REVIEW: MUSICALS: Unsung (The Crazy Coqs, Live at Zedel) ★★★
The producers of ‘Rachel Tucker: Live at Zedel’ and “West End Switched Off’ turn their hands once again to another intimate live concert, ’MUSICALS: Unsung’. With three quarters of the cast having done long, career defining, stints in Wicked, the night boasts a stellar plethora of english Musical Theatre professionals – Evelyn Hoskins (Carrie, Sound of Music Live), Ashleigh Gray (‘Elphaba’ in Wicked on and off for eight years, Cool Rider), Oliver Tompsett (We Will Rock You, Rock Of Ages, Wicked) and Sue Kelvin (Original London cast of Assassins, Wicked).
The traction with this show is that it’s musical contents is unknown songs cut in the pre-production of famous Broadway and West End musicals as well as popular Hollywood and Disney films. The online and programme blurb also states inclusion of ‘songs from the Golden Age of Hollywood screen’ which were nowhere to be heard.
The show opens with a self explainable could-have-been number from the Disney film Frozen. Gray and Hoskins address each other as ‘Elsa’ and ‘Ana’ as they cruise through a likeable upbeat number, ‘Life’s too short’. Charismatic Musical Director Kris Rawlinson informs the audience in tit-bit introductions of where the songs were cut from and why, which Broadway legends were involved in these decisions and each singer shares their opinion on the piece. In a relaxed setting such as The Crazy Coqs, a loose script with anecdotal ad-libbing provides that feeling of exclusivity, which only small-scale cabaret bars can offer.
For the most part, all the songs are enjoyable enough but ultimately forgettable and perhaps destined for the cutting room floor. It is only a handful, such as Kelvin’s comical performance of ‘I remember Love’ cut from the five times Tony Award Winner, The Drowsy Chaperone, which draw attention to the ruthlessness of the industry. As Oliver Thompsett remarked, ‘these numbers reflect how fine the line is between the songs we all know so well and those that just didn’t make it’.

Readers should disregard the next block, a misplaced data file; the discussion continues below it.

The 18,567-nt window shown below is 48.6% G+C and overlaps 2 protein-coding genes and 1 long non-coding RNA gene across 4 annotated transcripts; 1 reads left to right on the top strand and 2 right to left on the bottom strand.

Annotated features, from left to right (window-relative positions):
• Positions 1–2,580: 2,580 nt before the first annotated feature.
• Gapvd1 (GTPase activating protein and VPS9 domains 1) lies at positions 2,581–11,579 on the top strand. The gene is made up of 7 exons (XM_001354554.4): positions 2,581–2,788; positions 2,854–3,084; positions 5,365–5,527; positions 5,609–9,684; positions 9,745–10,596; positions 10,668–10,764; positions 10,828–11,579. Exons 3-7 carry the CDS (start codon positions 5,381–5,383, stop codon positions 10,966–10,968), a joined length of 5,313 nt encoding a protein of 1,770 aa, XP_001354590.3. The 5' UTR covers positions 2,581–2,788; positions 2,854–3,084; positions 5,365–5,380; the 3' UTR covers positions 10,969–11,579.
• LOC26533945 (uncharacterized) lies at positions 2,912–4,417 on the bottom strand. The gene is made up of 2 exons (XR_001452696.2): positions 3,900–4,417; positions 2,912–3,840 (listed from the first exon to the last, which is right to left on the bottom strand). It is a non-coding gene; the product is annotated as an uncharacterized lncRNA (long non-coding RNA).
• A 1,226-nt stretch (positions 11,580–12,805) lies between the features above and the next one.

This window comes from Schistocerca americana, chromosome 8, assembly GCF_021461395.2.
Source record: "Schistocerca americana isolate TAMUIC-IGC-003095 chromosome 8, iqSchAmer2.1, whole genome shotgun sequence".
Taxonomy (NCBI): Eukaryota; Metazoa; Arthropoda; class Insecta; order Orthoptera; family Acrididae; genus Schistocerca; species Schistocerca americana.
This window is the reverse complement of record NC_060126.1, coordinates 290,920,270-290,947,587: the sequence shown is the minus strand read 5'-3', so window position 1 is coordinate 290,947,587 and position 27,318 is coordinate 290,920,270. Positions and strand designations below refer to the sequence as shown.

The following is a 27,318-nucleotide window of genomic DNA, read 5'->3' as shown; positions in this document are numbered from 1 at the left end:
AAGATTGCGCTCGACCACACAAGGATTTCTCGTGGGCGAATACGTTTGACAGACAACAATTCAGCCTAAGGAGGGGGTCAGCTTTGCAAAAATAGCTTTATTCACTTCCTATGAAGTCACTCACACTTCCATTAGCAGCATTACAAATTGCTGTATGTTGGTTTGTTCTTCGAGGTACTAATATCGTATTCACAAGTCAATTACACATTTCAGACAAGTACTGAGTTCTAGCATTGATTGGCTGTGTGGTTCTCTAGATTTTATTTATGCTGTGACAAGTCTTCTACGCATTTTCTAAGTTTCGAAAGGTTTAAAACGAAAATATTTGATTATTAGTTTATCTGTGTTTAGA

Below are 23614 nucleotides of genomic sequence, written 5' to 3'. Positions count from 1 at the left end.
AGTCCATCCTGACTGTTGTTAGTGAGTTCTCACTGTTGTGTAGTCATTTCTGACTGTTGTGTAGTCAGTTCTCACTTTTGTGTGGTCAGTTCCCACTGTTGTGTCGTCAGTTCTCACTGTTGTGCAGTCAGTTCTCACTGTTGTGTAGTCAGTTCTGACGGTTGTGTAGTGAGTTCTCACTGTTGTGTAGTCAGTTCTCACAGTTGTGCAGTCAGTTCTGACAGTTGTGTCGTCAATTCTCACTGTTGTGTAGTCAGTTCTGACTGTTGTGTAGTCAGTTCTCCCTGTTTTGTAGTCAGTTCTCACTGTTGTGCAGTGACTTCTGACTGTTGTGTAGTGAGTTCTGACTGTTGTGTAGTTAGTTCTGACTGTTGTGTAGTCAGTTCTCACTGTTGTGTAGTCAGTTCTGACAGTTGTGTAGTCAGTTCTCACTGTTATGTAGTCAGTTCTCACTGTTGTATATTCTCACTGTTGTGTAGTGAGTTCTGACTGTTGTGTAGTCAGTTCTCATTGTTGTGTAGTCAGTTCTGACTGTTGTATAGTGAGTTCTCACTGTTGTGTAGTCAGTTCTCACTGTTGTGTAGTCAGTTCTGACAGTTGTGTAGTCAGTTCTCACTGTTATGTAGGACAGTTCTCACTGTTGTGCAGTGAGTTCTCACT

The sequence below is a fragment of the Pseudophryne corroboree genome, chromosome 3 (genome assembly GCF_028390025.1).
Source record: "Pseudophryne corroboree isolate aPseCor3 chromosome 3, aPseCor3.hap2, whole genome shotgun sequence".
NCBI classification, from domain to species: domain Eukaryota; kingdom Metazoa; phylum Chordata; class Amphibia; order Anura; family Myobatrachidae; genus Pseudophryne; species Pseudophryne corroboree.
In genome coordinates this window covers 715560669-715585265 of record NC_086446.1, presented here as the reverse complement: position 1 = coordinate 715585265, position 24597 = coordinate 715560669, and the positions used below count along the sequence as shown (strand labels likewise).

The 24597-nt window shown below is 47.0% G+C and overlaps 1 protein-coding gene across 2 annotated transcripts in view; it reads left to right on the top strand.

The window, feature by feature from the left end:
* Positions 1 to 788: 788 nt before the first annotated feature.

Performances by all the cast were exceptionally navigated considering their apparent lack of rehearsal time, flicking through lyrics in a folder. Gray’s effortless vocal control is a particular highlight on the last number cut from the original Broadway workshop of Wicked.
Although a thoroughly pleasant piece with minimal trip ups, the show runs at just under sixty minutes long which seems unreflective of the £20 ticket price. Nonetheless, an evening like this one, stripped back of all the bells and whistles of West End London theatre, proves why concerts are so worth seeing: a pianist, vocally astounding performers and a celebration of glorious music.
Reviewed by Nicole Darvill-Batten